Understanding force sensing mechanisms in mechanosensitive Piezo channels
Victor Chang Cardiac Research Institute.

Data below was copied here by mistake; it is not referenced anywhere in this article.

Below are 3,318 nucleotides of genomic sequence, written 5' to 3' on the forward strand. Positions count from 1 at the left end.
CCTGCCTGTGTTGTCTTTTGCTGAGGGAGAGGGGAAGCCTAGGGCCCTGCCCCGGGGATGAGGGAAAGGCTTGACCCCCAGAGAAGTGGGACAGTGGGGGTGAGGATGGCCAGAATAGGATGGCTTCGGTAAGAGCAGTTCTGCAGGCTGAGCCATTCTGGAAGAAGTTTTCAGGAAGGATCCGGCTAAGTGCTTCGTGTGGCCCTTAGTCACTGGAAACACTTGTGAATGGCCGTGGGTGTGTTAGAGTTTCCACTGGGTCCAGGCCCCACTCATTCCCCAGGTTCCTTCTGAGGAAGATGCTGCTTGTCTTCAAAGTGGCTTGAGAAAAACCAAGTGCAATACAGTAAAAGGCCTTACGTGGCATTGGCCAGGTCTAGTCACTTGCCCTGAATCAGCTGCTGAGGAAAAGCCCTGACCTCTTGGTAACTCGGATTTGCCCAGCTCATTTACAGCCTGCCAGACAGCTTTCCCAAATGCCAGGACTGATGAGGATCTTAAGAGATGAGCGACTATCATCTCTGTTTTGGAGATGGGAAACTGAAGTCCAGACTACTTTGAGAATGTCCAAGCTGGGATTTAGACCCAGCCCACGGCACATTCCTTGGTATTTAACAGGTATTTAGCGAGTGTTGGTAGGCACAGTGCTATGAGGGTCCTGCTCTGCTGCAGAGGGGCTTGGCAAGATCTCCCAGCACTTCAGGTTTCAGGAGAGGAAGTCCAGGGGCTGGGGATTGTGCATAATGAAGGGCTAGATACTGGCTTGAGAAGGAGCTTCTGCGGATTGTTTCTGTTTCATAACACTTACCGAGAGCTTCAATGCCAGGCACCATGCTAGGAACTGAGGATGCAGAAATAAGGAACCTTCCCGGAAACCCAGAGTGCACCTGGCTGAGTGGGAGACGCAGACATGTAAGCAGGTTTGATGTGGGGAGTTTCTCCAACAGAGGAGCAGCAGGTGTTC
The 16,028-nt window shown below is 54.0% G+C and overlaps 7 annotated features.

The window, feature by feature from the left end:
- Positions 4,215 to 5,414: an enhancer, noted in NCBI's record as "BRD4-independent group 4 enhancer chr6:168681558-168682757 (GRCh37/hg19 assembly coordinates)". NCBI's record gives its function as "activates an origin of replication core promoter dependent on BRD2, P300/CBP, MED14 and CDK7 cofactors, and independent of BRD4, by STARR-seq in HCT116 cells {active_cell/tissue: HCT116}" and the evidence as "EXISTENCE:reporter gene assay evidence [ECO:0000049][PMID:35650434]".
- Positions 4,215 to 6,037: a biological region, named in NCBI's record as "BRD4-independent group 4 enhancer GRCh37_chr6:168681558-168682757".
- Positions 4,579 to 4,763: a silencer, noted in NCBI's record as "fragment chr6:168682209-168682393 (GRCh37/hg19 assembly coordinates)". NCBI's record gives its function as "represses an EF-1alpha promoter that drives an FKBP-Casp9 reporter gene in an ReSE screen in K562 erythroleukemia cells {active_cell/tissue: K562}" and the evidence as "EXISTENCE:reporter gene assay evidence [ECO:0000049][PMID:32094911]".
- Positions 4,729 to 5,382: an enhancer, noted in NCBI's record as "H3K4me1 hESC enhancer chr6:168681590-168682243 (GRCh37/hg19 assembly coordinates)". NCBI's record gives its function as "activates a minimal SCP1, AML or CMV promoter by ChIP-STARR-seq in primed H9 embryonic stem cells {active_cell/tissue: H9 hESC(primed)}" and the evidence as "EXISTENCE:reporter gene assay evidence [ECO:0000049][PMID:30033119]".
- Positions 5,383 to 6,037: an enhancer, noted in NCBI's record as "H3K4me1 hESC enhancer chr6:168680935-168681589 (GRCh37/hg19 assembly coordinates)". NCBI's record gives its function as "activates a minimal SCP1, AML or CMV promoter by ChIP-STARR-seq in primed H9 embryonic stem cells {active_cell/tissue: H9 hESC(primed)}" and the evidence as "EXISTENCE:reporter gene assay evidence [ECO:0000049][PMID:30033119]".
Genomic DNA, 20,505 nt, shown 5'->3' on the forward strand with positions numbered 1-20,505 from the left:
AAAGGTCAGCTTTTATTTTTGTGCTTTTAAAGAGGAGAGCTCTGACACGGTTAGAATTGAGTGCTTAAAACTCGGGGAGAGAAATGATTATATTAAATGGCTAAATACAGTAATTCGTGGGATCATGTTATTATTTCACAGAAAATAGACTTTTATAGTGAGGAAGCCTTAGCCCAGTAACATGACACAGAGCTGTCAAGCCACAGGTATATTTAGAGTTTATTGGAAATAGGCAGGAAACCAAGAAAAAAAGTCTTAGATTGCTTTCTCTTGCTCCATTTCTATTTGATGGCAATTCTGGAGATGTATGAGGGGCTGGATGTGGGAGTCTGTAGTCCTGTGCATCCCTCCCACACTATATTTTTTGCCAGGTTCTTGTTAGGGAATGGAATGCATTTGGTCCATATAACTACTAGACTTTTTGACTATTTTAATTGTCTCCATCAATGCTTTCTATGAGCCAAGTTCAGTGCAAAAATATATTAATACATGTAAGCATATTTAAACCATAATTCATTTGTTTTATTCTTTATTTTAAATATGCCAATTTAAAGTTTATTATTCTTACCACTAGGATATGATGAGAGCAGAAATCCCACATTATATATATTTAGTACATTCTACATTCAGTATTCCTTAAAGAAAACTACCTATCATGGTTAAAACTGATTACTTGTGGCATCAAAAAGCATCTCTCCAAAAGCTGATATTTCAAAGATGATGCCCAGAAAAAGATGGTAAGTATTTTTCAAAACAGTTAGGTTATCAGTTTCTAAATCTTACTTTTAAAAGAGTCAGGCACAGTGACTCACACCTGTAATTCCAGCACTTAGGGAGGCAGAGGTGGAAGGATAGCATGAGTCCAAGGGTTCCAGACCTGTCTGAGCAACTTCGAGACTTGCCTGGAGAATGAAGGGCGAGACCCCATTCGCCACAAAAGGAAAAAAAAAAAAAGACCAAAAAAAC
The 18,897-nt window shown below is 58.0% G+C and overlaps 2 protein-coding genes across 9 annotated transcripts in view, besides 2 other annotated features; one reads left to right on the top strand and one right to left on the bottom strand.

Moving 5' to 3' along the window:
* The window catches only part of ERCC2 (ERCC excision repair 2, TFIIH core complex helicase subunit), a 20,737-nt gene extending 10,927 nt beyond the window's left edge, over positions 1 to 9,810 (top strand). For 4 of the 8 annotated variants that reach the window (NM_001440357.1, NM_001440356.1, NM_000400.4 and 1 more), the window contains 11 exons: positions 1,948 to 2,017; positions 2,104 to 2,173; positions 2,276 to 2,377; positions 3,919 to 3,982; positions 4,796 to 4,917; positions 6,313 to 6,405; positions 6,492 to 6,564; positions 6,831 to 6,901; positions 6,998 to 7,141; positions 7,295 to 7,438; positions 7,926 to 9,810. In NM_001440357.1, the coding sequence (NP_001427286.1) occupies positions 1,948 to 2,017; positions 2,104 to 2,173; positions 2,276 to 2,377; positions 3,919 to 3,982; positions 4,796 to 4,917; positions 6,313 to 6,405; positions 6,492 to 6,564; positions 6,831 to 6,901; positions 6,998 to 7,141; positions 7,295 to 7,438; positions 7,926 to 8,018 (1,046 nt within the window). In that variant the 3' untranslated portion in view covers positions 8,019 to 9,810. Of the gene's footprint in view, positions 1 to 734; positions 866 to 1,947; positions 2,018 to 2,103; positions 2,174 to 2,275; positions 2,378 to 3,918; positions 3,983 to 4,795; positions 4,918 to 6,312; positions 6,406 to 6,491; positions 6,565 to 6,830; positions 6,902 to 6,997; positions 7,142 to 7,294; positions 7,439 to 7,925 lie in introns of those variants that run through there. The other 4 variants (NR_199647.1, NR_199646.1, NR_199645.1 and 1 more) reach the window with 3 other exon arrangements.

Mechanosensitive channels are essential molecular components of mechanosensory systems in all organisms. Bacterial mechanosensitive channels are gated directly by bilayer tension. Recent work has demonstrated that bilayer tension may also activate eukaryotic mechanosensitive channels such as TREK-1/2. Using bleb-based electrophysiology we have shown that Piezo1 can also be gated by membrane tension, supported by the fact that purified mouse Piezo1 can be gated in pure lipid systems. More recently we have explored the influence of cytoskeletal proteins on Piezo1 and how these components modulate the channels inherent tension sensitivity using patch fluorometry. Moreover, we measure the mechanical properties of the cells expressing these channels concomitantly while we estimate the membrane tension necessary for channel activation. Changes in Piezo1 sensitivity are not exclusively correlated to changes in bulk mechanical properties of the cell. In the presence of STOML3 and tropomyosin4.2 the membrane tension required to gate Piezo1 is ≤ 0.5 mN/m, which is well within a physiological range. In contrast, the activation threshold of Piezo1 in the presence of Filamin A increases. Our results shed light on the ability of different structural scaffold proteins to sensitize or desensitize Piezo1 channels to mechanical stimuli by modulating their tension sensitivity. This model holds general applicability for sensitization/desensitization of all inherently mechanosensitive ion channels by cytoskeletal elements.